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Another Bank Turns Gloomy on Trade War-Battered Global Economy By Bloomberg

© Reuters.  Another Bank Turns Gloomy on Trade War-Battered Global Economy

ECONOMIC NEWS

Another Bank Turns Gloomy on Trade War-Battered Global Economy By Bloomberg


© Reuters. Another Bank Turns Gloomy on Trade War-Battered Global Economy

(Bloomberg) — Terms of Trade is a daily newsletter that untangles a world embroiled in trade wars. Sign up here. 

Berenberg, Germany’s oldest bank, has given up hope that U.S.-China trade tensions will subside any time soon — with severe consequences for export-reliant nations.

Economists slashed their 2020 growth forecasts for countries including Japan, Germany, France, Italy and the U.K. They expect the euro area will expand by just 0.9%, down from 1.4% predicted only a few months ago. That would be the worst performance for the 19-nation region since 2013.

The dire warning follows a similarly downbeat assessment by Commerzbank (DE:), which overhauled its outlook last week and said it no longer expect China’s stimulus program to translate into significantly faster expansion.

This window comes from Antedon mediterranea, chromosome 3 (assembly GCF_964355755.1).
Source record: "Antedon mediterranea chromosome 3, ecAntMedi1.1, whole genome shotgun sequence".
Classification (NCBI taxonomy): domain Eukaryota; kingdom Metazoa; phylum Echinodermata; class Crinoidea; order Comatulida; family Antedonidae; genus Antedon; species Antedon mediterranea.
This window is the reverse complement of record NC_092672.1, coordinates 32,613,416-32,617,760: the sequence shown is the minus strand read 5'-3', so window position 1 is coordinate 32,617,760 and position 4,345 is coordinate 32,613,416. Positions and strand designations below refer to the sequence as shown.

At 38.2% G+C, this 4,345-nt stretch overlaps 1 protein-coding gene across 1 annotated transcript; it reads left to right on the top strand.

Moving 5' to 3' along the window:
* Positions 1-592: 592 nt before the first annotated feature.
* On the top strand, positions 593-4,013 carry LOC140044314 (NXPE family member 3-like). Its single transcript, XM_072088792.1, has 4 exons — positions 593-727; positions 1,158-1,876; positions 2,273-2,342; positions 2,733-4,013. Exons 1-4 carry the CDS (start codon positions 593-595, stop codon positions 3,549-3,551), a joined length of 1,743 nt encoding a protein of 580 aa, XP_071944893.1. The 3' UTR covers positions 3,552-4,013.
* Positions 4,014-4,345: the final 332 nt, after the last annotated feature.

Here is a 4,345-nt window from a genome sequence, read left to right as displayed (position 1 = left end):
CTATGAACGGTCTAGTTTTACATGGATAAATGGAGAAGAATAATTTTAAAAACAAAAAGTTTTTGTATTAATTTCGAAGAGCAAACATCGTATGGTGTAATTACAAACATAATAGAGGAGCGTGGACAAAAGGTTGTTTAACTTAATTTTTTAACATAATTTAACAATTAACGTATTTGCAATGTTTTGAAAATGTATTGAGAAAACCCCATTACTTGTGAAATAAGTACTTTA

The downgrades come as warnings of a deeper global downturn multiply — the German economy shrank in the second quarter and yields on U.S. long-term bonds fell below their shorter equivalents in what is typically seen as a harbinger of a recession. While President Donald Trump recently pulled back from imposing some additional tariffs on Beijing, no end to the conflict is in sight.

“Following the recent severe escalation, we no longer assume that the U.S.-Chinese trade war will be defused at least somewhat by a partial deal within the next six months,” Berenberg’s Chief Economist Holger Schmieding and his London-based team said in a note on Thursday. “Continuing trade tensions prolong the downturn in global trade and industry until at least spring 2020.”

Their argument is that a deepening industrial slump will eventually spread to services and labor markets, resulting in slower growth in the second half than in the first in most developed countries.

Berenberg believes that some trade-dependent countries such as Germany “face a genuine risk of recession if trade tensions escalate further and Chinese domestic demand remains soft.”

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